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Rod Belcher, KING-TV sports director and voice of the Huskies, Seattle U and Rainiers minor-league baseball during a long broadcasting career, died Friday in Seattle after suffering a recent stroke. He was 94.

Belcher, a native of Berkeley, Calif., and an all-conference basketball point guard at Humboldt State, joined Tacoma’s KMO Radio in 1946, broadcasting Pacific Lutheran and Puget Sound basketball. He joined Seattle’s KOL Radio (1952-54), where his duties included a heavy diet of “recreated” baseball broadcasts using wire-service bulletins.

He also called UW football games, starting with the Hugh McElhenny-Don Heinrich Huskies of 1949, and Seattle U basketball in the 1950s and early 1960s, when the O’Brien twins and Elgin Baylor starred for the then-Chieftains.

With the advent of television sports, Belcher began a nine-year run at KING-TV and radio in 1960 and was a three-time state sportscaster of the year when his competition at rival KOMO was an up-and-coming talent named Keith Jackson.

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In 1957 and 1958, Belcher was the voice of the Seattle Rainiers Class AAA baseball team when Leo Lassen left over a contract dispute. Eleven years later, Belcher authored the theme song of Seattle’s ill-fated first venture into Major League Baseball — “Go, Go, You Pilots” — for the team that went bankrupt after one season and moved to Milwaukee.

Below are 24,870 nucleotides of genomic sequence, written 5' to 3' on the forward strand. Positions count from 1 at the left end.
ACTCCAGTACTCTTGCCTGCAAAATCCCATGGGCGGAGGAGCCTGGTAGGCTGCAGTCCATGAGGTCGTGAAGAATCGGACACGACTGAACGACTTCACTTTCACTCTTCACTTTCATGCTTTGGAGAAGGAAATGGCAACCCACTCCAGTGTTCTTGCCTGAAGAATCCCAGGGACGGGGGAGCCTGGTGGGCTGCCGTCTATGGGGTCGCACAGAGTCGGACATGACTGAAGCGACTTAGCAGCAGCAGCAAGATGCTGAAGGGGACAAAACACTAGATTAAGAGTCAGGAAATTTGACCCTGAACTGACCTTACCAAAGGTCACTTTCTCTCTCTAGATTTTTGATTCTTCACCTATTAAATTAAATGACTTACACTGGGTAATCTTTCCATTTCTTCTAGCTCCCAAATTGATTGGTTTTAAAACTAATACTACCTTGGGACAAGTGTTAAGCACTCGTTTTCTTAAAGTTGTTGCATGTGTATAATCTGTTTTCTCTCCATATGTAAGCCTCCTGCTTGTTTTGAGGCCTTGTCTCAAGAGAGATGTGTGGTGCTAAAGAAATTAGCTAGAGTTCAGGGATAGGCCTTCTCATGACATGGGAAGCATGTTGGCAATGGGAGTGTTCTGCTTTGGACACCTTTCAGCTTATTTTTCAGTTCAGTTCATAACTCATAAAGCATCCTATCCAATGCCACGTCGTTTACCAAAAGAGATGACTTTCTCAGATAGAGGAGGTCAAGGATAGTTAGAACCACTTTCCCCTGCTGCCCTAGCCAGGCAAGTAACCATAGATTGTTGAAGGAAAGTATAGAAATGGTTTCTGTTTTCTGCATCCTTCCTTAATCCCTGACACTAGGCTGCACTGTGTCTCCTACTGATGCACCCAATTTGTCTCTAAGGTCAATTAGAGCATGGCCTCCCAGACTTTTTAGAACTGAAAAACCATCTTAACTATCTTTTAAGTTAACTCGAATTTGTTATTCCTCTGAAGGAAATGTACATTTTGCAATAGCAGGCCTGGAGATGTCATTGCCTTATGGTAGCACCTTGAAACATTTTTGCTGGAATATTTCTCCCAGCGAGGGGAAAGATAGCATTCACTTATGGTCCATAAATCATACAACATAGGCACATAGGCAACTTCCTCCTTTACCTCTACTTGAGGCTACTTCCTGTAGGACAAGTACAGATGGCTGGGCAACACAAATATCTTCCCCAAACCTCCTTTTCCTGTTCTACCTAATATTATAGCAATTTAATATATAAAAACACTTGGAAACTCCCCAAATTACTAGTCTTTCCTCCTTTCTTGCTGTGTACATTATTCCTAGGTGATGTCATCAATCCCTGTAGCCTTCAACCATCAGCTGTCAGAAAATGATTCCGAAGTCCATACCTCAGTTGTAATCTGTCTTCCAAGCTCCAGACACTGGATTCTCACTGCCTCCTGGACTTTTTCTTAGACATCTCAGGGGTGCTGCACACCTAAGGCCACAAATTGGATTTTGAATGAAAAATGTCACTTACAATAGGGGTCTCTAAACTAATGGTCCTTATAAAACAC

After leaving KING, he owned an advertising agency, worked for the Department of Transportation for 10½ years and did press-box PA duty for the Seahawks for nearly three decades, beginning with their inaugural 1976 season.

Belcher, known for his dry wit and love of jazz, remained an avid steelhead fisherman in his later years.

Before coming to Seattle, in 1950, he was the voice of the NFL’s San Francisco 49ers for one season — but under the name of Rod Hughes (his middle name was Hugh). That’s because, he said, team sponsor Acme beer didn’t want a guy named Belcher doing the broadcasts.

He is survived by daughter Lorri Belcher, stepdaughters Barbara Fortney and Janet DeCaro, five grandchildren and 15 great-grandchildren.

Plans for a memorial service are pending.